Targeting BET Bromodomains in Recalcitrant Cancers
Clift, Sheena, Biochemistry and Molecular Genetics - Graduate School of Arts and Sciences, University of Virginia
Mayo, Marty, Department of Biochemistry and Molecular Genetics, University of Virginia
Pancreatic and lung cancers have some of the worst five-year survival rates of all malignancies. These aggressive cancers are often diagnosed as metastatic disease and are refractory to therapeutic interventions. Driving mutations in these diseases are often therapeutic targets, but cancer cells evade death by circumventing the pathways targeted by drugs. In order to do this, tumor cells will often undergo transcriptional reprogramming events, such as epithelial-to-mesenchymal transition (EMT). Transcriptional reprogramming relies heavily on epigenetic reprogramming to define active enhancers and promoters for transcriptional activation. Bromodomain extraterminal domain (BET) proteins associate with enhancers and promoters to coordinate transcriptional activation of genes. We hypothesized that inhibition of BET proteins will disrupt the transcriptional reprogramming associated with EMT and drug resistance in cancer. In combination with targeted therapy against the mitogen-activated protein kinase (MAPK) pathway, BET inhibition results in increased apoptosis and decreased expression of genes associated with EMT and stemness in pancreatic cancer cell cultures. Based on histological analysis of an in vivo xenograft model of pancreatic cancer, we show that combined MAPK pathway and BET inhibition is more effective in inducing tumor regression than MAPK pathway inhibition alone. In an EMT model of lung cancer, BET inhibition markedly decreased the ability of cells to migrate and invade. In this dissertation, I present evidence of the therapeutic value of using BET inhibitors to treat pancreatic and lung adenocarcinomas.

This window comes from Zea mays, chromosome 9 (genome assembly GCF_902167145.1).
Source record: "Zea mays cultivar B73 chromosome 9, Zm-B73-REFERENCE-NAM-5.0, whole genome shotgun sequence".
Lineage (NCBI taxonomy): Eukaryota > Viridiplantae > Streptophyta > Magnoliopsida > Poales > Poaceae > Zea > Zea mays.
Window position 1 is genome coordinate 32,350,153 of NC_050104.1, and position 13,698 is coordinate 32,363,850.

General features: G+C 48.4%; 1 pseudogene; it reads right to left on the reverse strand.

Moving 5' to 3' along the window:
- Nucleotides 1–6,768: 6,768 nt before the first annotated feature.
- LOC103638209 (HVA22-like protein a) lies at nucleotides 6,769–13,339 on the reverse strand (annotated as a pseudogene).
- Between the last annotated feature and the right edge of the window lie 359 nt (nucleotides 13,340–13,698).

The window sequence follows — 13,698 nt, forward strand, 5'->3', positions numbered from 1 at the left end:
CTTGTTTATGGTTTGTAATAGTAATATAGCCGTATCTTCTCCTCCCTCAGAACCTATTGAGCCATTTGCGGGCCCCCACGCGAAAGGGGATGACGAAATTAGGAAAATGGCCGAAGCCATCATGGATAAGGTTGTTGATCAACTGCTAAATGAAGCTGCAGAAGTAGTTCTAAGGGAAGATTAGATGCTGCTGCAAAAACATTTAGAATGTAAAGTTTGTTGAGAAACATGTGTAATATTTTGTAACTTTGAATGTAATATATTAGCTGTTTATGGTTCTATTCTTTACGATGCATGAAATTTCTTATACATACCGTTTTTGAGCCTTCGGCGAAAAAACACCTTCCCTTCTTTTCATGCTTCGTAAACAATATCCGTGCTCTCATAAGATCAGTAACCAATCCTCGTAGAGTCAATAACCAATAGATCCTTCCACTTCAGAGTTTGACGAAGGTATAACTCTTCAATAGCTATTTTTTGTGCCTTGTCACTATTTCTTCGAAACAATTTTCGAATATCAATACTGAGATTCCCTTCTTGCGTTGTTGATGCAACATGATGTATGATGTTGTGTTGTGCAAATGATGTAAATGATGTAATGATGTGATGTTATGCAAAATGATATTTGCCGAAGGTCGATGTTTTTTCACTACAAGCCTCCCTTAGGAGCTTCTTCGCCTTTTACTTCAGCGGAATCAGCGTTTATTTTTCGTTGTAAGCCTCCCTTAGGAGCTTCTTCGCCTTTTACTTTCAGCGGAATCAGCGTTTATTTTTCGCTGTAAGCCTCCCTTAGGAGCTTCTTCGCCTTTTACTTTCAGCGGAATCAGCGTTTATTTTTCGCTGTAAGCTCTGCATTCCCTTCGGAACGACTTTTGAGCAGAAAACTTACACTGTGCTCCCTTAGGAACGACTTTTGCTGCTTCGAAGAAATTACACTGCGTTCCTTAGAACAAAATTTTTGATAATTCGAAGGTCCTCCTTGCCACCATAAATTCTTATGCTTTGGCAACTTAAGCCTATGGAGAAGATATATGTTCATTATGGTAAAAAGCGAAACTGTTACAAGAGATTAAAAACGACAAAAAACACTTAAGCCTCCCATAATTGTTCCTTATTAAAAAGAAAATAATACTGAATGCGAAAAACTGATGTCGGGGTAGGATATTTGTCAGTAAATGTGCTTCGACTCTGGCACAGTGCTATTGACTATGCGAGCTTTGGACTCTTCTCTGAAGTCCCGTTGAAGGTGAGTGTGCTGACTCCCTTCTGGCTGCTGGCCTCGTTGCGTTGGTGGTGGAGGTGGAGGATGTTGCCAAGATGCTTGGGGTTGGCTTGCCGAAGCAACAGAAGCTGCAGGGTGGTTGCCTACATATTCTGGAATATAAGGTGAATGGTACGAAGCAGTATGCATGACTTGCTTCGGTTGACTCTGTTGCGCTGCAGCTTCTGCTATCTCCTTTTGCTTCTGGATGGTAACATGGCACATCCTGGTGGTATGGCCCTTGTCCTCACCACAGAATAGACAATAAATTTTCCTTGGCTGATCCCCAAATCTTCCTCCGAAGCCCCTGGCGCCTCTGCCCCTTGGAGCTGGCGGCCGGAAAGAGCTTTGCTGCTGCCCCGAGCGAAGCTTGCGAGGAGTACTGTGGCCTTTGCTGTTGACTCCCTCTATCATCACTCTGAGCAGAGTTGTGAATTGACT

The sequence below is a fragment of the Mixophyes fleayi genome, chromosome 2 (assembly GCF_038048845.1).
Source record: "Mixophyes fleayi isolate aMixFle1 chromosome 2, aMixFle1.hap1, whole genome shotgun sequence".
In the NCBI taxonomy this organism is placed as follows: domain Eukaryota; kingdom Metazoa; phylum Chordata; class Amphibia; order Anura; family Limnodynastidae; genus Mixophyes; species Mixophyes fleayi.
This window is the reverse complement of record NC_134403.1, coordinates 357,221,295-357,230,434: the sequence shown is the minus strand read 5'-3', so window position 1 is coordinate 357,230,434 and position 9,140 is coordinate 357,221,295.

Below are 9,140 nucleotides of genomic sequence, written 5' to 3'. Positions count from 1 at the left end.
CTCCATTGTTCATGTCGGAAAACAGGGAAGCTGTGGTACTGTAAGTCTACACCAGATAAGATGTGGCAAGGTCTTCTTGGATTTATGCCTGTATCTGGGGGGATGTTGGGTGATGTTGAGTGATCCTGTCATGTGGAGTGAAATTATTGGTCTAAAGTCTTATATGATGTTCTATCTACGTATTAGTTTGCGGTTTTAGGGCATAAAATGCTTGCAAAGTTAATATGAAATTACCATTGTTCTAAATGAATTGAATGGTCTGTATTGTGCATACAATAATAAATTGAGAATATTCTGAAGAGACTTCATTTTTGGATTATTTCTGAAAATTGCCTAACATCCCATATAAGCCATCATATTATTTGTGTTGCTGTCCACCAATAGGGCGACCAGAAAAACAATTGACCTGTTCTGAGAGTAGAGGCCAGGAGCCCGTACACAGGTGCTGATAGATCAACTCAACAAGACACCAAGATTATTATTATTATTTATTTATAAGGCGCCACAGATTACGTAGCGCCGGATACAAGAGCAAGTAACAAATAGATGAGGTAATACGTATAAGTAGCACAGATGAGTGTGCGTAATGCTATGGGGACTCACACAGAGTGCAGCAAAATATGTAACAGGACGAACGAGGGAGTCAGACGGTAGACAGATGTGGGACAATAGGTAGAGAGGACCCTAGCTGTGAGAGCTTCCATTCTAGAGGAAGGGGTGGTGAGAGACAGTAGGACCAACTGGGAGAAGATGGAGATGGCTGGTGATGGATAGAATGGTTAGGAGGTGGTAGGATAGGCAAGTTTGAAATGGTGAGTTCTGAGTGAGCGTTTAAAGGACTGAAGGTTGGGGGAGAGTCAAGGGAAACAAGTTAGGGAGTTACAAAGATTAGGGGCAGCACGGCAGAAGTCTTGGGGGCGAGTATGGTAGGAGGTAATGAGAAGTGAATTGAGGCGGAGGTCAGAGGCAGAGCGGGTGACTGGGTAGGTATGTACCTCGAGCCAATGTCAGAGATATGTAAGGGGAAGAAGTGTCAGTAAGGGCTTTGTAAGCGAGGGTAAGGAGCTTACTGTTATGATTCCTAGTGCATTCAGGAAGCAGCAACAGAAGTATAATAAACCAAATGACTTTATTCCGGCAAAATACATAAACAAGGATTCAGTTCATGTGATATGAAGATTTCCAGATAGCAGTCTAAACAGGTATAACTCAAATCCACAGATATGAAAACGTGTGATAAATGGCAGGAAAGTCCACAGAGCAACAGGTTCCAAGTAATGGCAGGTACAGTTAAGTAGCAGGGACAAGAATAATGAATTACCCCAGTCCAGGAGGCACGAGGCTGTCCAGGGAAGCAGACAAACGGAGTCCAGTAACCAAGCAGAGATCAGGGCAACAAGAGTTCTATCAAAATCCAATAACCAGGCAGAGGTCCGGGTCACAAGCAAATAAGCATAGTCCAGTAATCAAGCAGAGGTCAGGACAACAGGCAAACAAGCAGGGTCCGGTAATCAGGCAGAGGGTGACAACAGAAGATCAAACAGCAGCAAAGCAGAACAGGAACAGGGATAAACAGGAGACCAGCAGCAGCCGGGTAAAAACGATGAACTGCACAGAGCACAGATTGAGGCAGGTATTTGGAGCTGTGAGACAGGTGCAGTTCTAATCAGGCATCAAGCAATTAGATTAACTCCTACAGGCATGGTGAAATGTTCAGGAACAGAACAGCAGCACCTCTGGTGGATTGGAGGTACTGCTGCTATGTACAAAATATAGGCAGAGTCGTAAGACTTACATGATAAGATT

PHD (Doctor of Philosophy)
pancreatic cancer, lung cancer, BRD4, targeted therapy, trametinib, I-BET151, JQ1, transcription
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